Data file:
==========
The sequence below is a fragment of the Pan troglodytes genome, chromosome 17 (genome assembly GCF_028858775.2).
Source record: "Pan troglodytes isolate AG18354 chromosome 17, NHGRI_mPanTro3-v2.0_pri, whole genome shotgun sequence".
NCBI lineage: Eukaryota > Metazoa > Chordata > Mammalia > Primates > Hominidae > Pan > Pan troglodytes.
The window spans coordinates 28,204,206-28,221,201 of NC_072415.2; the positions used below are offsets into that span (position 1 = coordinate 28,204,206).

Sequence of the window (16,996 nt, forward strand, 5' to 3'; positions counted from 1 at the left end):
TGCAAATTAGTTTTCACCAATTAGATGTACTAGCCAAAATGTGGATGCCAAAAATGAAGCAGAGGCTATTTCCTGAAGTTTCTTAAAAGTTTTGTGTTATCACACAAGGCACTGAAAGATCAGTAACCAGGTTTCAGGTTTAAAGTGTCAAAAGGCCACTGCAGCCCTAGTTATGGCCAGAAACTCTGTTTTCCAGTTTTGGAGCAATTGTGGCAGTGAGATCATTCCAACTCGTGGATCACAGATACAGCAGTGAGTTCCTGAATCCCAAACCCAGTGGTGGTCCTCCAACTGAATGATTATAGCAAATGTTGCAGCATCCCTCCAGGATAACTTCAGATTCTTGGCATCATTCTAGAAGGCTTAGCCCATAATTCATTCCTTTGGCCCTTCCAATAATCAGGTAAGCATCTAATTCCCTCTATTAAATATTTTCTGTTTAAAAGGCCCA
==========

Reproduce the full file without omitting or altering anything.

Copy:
The sequence below is a fragment of the Pan troglodytes genome, chromosome 17 (genome assembly GCF_028858775.2).
Source record: "Pan troglodytes isolate AG18354 chromosome 17, NHGRI_mPanTro3-v2.0_pri, whole genome shotgun sequence".
NCBI lineage: Eukaryota > Metazoa > Chordata > Mammalia > Primates > Hominidae > Pan > Pan troglodytes.
The window spans coordinates 28,204,206-28,221,201 of NC_072415.2; the positions used below are offsets into that span (position 1 = coordinate 28,204,206).

Sequence of the window (16,996 nt, forward strand, 5' to 3'; positions counted from 1 at the left end):
TGCAAATTAGTTTTCACCAATTAGATGTACTAGCCAAAATGTGGATGCCAAAAATGAAGCAGAGGCTATTTCCTGAAGTTTCTTAAAAGTTTTGTGTTATCACACAAGGCACTGAAAGATCAGTAACCAGGTTTCAGGTTTAAAGTGTCAAAAGGCCACTGCAGCCCTAGTTATGGCCAGAAACTCTGTTTTCCAGTTTTGGAGCAATTGTGGCAGTGAGATCATTCCAACTCGTGGATCACAGATACAGCAGTGAGTTCCTGAATCCCAAACCCAGTGGTGGTCCTCCAACTGAATGATTATAGCAAATGTTGCAGCATCCCTCCAGGATAACTTCAGATTCTTGGCATCATTCTAGAAGGCTTAGCCCATAATTCATTCCTTTGGCCCTTCCAATAATCAGGTAAGCATCTAATTCCCTCTATTAAATATTTTCTGTTTAAAAGGCCCA